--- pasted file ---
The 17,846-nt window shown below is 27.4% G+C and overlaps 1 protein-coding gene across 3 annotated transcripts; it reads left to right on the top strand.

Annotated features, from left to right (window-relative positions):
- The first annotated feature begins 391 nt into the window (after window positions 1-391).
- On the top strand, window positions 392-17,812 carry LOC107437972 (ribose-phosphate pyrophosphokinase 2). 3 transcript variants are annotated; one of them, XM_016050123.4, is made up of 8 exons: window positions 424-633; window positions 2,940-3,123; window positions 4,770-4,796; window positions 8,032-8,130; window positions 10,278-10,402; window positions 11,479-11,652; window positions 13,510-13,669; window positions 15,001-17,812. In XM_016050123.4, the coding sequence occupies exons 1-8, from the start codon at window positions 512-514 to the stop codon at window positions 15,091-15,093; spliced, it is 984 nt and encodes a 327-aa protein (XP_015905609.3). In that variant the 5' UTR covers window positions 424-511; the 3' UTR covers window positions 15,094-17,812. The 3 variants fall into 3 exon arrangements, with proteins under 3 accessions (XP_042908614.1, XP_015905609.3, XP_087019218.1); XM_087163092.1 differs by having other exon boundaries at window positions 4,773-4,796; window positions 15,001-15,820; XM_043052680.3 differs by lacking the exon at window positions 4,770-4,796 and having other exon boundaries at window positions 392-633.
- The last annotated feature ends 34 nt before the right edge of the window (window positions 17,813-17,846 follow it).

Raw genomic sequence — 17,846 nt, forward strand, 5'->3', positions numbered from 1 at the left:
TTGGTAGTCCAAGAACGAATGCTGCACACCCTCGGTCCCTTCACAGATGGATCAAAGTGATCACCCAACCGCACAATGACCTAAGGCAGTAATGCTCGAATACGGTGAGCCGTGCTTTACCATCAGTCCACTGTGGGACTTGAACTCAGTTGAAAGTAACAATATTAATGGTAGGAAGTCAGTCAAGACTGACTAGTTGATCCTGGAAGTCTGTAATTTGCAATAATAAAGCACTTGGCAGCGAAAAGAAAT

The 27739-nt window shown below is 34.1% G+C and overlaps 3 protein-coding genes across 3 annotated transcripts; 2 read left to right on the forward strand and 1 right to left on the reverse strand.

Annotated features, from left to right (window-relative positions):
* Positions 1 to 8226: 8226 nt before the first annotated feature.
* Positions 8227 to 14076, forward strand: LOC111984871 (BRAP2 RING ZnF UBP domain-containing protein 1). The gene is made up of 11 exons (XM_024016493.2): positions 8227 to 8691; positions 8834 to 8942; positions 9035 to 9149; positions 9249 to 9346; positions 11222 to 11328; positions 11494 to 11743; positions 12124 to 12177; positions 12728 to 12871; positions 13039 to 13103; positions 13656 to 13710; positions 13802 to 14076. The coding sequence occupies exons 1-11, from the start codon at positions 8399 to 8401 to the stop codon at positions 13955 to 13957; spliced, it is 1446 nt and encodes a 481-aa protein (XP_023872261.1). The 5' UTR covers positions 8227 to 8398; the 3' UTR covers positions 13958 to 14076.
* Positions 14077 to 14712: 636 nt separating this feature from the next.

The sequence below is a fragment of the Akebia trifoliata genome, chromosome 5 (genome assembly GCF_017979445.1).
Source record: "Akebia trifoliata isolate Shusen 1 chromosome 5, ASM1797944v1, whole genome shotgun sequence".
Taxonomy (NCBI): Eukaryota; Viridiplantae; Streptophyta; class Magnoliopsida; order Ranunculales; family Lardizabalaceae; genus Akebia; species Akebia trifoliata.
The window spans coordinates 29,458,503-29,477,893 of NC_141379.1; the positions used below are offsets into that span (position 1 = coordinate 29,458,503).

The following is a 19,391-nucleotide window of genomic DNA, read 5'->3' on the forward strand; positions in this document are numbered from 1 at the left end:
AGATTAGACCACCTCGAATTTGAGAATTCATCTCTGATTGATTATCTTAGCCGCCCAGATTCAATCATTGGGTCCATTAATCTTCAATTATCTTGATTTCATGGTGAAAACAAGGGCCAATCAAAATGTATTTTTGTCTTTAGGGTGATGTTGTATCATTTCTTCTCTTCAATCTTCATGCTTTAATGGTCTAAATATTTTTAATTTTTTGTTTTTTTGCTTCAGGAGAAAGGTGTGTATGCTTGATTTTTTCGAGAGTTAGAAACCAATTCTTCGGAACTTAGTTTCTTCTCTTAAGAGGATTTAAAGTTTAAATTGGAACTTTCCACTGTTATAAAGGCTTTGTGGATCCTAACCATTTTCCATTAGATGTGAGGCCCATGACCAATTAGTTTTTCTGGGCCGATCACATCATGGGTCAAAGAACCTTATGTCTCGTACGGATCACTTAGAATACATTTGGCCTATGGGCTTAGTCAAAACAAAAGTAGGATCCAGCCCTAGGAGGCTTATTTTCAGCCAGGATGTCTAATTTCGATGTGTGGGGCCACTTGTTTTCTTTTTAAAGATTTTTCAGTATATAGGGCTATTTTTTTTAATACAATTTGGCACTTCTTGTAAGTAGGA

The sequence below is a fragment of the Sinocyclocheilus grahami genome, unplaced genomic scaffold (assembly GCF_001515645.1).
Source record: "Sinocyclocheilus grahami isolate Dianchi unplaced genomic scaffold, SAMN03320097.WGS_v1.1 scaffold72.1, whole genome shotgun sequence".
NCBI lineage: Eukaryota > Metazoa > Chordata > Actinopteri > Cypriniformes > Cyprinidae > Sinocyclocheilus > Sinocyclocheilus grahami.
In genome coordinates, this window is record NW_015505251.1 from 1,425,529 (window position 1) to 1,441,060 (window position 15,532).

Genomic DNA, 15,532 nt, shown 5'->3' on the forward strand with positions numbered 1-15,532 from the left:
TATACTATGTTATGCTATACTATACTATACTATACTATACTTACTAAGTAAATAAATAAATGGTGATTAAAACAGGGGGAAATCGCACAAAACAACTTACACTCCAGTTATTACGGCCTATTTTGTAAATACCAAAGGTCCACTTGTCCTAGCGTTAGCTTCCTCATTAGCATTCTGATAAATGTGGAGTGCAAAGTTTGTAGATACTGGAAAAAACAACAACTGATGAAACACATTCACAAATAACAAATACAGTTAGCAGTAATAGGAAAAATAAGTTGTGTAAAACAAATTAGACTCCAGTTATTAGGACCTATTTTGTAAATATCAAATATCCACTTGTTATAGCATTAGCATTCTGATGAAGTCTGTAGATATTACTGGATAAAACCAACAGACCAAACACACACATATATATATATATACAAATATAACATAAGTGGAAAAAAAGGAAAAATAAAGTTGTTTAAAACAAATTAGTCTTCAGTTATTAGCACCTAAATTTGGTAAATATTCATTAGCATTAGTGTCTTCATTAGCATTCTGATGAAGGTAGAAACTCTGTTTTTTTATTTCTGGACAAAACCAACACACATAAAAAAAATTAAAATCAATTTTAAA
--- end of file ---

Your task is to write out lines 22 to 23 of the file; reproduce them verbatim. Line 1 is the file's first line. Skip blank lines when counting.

In genome coordinates, this window is record NW_015505251.1 from 1,425,529 (window position 1) to 1,441,060 (window position 15,532).

Genomic DNA, 15,532 nt, shown 5'->3' on the forward strand with positions numbered 1-15,532 from the left: